(www.blizzard.com), a division of Activision Blizzard (ATVI), is a premier developer and publisher of entertainment software renowned for creating some of

the industry’s most critically acclaimed games. Blizzard Entertainment’s track record includes eighteen #1 games* and multiple Game of the Year awards. The

company’s online-gaming service, Battle.net?, is one of the largest in the world, with millions of active players.

*Based on internal company records and reports from key distribution partners.

Thompson: That was a big part of the Naxxramas experience as a whole for us

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Blizzard, makers of wildly successful video games World of Warcraft, Starcraft, and Diablo, shifted speeds earlier this year when it released its own free-

to-play digital card game, Hearthstone. Based on the lore of its Warcraft universe, the game is available on Windows, Mac, and iPad.

Last week saw Blizzard wrap up the launch of Curse of Naxxramas, an elaborate solo adventure expansion for Hearthstone giving players a chance to step away

from the standard multiplayer focus and into a themed series of battles to test their skills and reward the successful with powerful new cards.

As the launch event drew to a close, CNET had the chance to speak to Hearthstone Senior Game Designer Ben Brode and Lead Artist Ben Thompson, about both the

experiences found in the expansion and the wider effort to build a card game that takes full advantage of what you can do when you’ve created a truly digital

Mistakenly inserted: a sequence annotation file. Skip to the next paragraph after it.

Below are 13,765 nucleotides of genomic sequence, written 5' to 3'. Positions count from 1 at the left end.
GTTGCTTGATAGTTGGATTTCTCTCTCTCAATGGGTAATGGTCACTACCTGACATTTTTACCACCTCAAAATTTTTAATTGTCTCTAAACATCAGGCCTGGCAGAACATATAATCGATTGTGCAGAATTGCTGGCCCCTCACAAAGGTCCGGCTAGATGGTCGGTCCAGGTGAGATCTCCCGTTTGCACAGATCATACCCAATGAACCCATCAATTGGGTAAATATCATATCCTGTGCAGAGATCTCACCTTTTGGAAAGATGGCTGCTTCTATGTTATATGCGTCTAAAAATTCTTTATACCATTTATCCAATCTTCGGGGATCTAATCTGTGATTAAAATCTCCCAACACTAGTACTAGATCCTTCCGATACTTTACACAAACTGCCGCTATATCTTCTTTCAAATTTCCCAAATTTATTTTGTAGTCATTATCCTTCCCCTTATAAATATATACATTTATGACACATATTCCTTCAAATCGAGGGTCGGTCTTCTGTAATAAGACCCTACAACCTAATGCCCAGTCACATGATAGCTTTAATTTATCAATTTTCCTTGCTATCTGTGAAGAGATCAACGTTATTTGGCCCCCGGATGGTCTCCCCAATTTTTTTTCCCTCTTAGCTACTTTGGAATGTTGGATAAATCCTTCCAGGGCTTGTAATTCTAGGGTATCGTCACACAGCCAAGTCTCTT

deck of cards.

All of Naxxramas is now open, so how does it feel to have it fully released? What’s been the reaction so far?

Brode: It feels awesome. I’ve been really happy with the reaction. I’ve just had some feedback today about the way people enjoyed the Kel’Thuzad fight [the

final boss battle of the expansion], in particular, and we put a lot of time and care into that to really bring him to life. You’ve spent the whole of

Naxxramas listening to him taunt you over and over again and you finally get to take the fight to him and hear him taunt you for the last time. People seemed

to enjoy it and that was really gratifying to put a cap at the end of this long release event.

I was beaten soundly by Kel’Thuzad on my first few attempts and it showed that he had plenty of variety in his victory taunts as well.

It really meant we had an opportunity to reinvent Naxx from a different perspective, in this case, the perspective of Hearthstone. To make it more friendly

and approachable, while at the same time taunting. Kel’Thuzad, instead of him being a super villain, making him more of a super jerk.

“We will never be slaves! But we will be conquerors…”

The pit lord Mannoroth is dead.

Gul’dan and his followers are in chains.

In one night, Grommash Hellscream exposed and thwarted the forces that meant to subjugate the orcs. In one night, Hellscream proved himself a worthy warchief

to the Iron Horde and set his people on a violent collision course with another world in another time.